Anesthetic Drugs Affecting Lower Esophageal Sphincter Tone
Last updated: 03/02/2023
- The lower esophageal sphincter (LES) is a specialized region of the distal esophagus that allows the passage of food and prevents the reflux of gastric contents.
- The LES has a basal tone that is modulated by the sympathetic and parasympathetic nervous systems and several neurohumoral substances.
- LES tone is particularly relevant in patients with gastroesophageal reflux and pregnancy.
- Anesthetic drugs have varying effects on LES tone.
- The LES is a specialized 3-4 cm thickened region of circular smooth muscle at the distal end of the esophagus that allows the passage of swallowed food and liquids to the stomach and prevents the reflux of gastric contents.1
- In humans, the LES is asymmetric and does not form a complete ring. It is composed of semicircular clasp fibers adjacent to the lesser curvature of the stomach (incomplete ring in U shape) and oblique muscular fibers coming from the greater curvature of the stomach (sling fibers).1
- The LES is innervated by both the parasympathetic and sympathetic systems. Sensory information is conveyed by both spinal and vagal sensory afferents. Sympathetic supply arises from T6-T10 and travels through the major splanchnic nerve.
- The LES has a basal tone of 15-30 mmHg above the intragastric pressure that is myogenic in origin. This basal tone of LES is modulated by enteric motor neurons, sympathetic and parasympathetic nervous systems, and several neurohumoral substances.1
- Nitric oxide is the main inhibitory neurotransmitter involved in LES relaxation. Other inhibitory neurotransmitters on LES tones are adenosine triphosphate (ATP), vasoactive intestinal polypeptide (VIP), carbon monoxide, etc.1
- Acetylcholine and tachykinins are involved in LES contraction.1
Relevance of LES Tone
Gastroesophageal Reflux Disease (GERD)
- The pathophysiology of GERD can be multifactorial and can result from the presence of hiatal hernia, low esophageal sphincter, increased number of transient LES relaxations, increased abdominal esophageal pressure gradients (i.e., obese patients), and impaired esophageal motility.
- In pregnant patients, the stomach and pylorus are moved cephalad by the gravid uterus. The intrathoracic displacement of the esophagus decreases the competence of the LES muscle. Higher progesterone and estrogen levels during pregnancy further decrease the LES tone. Gastrin, secreted by the placenta, decreases gastric pH. Additionally, gastric emptying is decreased with the onset of labor, pain, and the use of opioids. All these changes in combination put pregnant patients at risk for aspiration.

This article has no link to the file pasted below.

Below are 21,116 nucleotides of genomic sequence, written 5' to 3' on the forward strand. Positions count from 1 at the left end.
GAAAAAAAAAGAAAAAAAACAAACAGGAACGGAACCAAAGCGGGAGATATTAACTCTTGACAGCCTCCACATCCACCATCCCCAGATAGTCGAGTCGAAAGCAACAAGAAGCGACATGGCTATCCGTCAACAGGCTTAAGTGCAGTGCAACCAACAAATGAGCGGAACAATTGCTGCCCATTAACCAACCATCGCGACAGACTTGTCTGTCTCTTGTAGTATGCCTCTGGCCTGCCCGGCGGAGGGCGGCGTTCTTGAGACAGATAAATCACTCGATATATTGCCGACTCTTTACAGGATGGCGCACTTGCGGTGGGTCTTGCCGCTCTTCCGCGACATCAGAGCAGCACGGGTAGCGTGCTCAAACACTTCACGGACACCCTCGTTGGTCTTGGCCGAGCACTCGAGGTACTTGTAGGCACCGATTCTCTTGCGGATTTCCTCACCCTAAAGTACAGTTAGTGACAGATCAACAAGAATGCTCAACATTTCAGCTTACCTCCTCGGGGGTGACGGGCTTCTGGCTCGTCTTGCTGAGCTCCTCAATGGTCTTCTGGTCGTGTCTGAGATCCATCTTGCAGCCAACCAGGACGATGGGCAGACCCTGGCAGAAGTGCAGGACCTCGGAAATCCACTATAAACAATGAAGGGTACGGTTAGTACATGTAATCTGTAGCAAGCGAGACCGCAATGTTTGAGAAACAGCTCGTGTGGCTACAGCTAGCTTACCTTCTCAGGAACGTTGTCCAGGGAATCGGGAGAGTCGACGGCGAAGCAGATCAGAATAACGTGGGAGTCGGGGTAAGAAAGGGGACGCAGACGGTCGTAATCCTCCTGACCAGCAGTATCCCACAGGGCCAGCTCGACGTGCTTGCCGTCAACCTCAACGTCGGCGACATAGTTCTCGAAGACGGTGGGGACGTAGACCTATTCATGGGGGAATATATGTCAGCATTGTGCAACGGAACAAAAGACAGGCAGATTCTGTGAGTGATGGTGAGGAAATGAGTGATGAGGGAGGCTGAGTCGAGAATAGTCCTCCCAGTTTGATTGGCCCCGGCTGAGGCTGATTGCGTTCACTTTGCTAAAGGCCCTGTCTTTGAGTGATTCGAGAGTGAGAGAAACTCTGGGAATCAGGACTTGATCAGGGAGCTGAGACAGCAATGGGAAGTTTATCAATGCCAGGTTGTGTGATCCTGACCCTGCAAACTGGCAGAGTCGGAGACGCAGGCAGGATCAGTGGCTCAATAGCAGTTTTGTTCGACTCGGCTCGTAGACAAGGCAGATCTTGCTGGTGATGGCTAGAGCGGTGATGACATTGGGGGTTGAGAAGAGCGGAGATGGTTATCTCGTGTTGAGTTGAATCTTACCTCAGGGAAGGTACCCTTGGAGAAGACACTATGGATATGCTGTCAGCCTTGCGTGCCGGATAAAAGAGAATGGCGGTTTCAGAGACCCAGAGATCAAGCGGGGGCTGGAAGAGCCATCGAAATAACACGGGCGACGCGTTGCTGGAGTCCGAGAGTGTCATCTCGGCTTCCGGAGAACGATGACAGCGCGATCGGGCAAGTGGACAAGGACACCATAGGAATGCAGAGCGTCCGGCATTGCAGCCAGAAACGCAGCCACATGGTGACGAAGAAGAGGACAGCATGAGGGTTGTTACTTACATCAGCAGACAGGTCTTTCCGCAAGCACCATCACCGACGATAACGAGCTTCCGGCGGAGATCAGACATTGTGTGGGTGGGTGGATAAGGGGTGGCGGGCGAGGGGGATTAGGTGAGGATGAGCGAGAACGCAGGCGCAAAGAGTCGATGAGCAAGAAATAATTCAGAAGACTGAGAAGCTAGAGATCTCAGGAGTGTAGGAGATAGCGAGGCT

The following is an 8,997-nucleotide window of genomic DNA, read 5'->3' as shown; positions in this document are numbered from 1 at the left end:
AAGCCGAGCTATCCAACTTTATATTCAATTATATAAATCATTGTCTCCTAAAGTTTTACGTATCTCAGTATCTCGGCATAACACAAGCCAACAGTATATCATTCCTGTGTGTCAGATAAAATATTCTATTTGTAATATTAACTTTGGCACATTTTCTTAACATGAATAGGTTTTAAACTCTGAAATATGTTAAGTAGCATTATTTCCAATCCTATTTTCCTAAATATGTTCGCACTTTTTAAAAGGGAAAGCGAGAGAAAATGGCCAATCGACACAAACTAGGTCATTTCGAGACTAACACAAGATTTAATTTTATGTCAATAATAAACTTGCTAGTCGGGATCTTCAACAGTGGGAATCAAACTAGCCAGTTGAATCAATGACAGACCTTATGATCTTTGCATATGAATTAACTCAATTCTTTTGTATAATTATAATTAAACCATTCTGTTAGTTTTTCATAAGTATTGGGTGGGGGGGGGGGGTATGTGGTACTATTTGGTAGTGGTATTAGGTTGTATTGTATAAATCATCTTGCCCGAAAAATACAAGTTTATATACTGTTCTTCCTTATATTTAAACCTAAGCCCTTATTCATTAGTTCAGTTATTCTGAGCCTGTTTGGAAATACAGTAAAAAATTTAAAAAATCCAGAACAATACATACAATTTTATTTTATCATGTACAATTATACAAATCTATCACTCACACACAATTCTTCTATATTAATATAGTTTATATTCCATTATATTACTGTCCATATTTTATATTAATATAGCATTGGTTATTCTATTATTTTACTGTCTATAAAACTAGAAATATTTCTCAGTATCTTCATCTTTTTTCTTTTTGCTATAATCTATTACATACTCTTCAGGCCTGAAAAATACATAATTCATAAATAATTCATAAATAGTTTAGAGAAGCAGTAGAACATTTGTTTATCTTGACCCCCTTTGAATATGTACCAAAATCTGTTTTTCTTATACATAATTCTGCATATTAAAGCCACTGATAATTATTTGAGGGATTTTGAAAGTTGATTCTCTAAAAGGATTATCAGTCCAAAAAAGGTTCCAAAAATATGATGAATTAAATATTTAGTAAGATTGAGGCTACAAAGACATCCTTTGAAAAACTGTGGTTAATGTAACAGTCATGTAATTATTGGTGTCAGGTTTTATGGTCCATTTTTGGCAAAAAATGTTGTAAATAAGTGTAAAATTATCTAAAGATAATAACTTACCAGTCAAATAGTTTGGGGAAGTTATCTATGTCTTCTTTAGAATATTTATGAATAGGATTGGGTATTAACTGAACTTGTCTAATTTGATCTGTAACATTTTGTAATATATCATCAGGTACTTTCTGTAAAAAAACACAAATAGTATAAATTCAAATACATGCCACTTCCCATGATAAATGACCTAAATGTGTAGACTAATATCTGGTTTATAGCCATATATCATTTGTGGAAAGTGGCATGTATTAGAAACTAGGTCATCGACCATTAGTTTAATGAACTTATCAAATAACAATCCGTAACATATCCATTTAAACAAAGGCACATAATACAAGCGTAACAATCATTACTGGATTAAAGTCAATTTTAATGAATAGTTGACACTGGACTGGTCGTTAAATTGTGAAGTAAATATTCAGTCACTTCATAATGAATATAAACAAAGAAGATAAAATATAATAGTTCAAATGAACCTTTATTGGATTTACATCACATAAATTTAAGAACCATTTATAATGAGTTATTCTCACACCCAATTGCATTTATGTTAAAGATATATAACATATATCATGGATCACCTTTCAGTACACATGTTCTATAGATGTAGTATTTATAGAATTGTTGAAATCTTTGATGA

Anesthetic Drugs that Decrease LES Tone2,3
- Atropine and glycopyrrolate decrease LES tone via their anticholinergic effects.
- Benzodiazepines (e.g., diazepam) decrease LES tone, although the mechanism is unknown.
- Opioids decrease LES tone via opioid receptors in the esophageal myenteric plexus.
- Volatile anesthetics also decrease LES tone.
- Sodium nitroprusside causes a dose-dependent decrease in LES tone.
- Nitroglycerines (e.g., isosorbide dinitrate, glyceryl nitrate) decrease LES tone.
- Beta-agonists (e.g., salbutamol, terbutaline) decrease LES tone.
- Propofol and dexmedetomidine do not decrease LES tone at the usual clinical doses. However, high doses are associated with a decrease in LES tone.
Anesthetic Drugs that Increase LES Tone2
- Metoclopramide increases LES tone as a dopamine receptor antagonist.
- Anticholinesterases (e.g., neostigmine, edrophonium) increase LES tone via acetylcholine.
- Succinylcholine increases LES tone and also increases gastric pressures during fasciculations. The increase in LES tone from succinylcholine may be from contractions of the diaphragmatic crura, cholinergic mimetic effect, or a reflex increase in gastric pressure.
- Nondepolarizing muscle relaxants have little effect or cause a modest increase in LES tone.
- Antacids increase LES tone by increasing gastric pH. Histamine-2 blockers and proton-pump inhibitors have no effect on LES tone.
- Farre R, Sifrim D. Regulation of basal tone, relaxation and contraction of the lower esophageal sphincter. Relevance to drug discovery for oesophageal disorders. Br J Pharmacol. 2008;153;858-69. Link
- Cotton BR, Smith G. The lower oesophageal sphincter and anaesthesia. Br J Anaesth. 1984; 56(1): 37-46. Link
- Tutuian R. Adverse effects of drugs on the esophagus. Best Pract Res Clin Gastroenterol. 2010;24(2):91-7. Link
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